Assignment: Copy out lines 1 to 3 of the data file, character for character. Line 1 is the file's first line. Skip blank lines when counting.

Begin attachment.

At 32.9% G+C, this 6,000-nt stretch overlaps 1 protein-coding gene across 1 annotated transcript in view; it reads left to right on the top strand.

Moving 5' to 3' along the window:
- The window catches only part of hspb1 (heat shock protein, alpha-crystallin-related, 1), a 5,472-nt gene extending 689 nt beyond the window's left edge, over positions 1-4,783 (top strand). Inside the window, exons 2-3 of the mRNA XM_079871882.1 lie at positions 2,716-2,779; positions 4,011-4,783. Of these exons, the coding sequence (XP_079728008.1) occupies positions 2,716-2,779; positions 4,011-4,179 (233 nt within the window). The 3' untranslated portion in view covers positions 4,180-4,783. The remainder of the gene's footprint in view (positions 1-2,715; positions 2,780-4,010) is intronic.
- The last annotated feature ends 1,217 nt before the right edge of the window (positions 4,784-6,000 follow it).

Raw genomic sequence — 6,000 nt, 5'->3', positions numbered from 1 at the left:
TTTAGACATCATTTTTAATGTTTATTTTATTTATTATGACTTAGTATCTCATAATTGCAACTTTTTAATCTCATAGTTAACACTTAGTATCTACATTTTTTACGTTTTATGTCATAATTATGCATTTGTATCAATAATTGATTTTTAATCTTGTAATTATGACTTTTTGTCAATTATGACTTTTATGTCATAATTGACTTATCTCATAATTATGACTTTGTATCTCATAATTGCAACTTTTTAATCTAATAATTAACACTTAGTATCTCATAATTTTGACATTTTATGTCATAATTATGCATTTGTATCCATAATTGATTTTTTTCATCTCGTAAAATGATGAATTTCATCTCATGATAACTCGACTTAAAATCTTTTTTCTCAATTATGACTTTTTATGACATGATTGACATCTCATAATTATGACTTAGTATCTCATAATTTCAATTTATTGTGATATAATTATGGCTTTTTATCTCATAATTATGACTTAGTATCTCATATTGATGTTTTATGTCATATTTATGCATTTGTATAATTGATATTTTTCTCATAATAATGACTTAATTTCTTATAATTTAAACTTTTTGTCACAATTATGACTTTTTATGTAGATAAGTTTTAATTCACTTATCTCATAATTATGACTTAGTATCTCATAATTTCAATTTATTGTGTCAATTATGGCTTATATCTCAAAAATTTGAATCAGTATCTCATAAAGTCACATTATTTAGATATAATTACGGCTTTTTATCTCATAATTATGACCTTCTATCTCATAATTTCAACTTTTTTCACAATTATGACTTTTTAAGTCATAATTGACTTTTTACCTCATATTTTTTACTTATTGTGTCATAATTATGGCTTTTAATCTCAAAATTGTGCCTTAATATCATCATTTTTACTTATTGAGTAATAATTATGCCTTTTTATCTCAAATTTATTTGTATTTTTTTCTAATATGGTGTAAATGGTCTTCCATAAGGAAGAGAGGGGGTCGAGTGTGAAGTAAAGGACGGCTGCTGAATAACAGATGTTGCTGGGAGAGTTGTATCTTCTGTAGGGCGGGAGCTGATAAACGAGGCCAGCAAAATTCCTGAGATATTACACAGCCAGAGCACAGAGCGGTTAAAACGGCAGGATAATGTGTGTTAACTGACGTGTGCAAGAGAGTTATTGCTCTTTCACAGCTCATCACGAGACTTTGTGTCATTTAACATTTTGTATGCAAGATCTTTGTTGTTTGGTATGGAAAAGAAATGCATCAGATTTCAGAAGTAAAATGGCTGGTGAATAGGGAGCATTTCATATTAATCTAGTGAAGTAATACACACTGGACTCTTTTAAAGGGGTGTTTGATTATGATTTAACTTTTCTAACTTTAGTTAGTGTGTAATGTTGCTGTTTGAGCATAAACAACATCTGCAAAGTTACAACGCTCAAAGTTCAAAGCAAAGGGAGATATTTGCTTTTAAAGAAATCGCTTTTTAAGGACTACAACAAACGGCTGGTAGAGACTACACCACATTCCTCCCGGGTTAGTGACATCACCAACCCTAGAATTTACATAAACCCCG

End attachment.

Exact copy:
At 32.9% G+C, this 6,000-nt stretch overlaps 1 protein-coding gene across 1 annotated transcript in view; it reads left to right on the top strand.

Moving 5' to 3' along the window:
- The window catches only part of hspb1 (heat shock protein, alpha-crystallin-related, 1), a 5,472-nt gene extending 689 nt beyond the window's left edge, over positions 1-4,783 (top strand). Inside the window, exons 2-3 of the mRNA XM_079871882.1 lie at positions 2,716-2,779; positions 4,011-4,783. Of these exons, the coding sequence (XP_079728008.1) occupies positions 2,716-2,779; positions 4,011-4,179 (233 nt within the window). The 3' untranslated portion in view covers positions 4,180-4,783. The remainder of the gene's footprint in view (positions 1-2,715; positions 2,780-4,010) is intronic.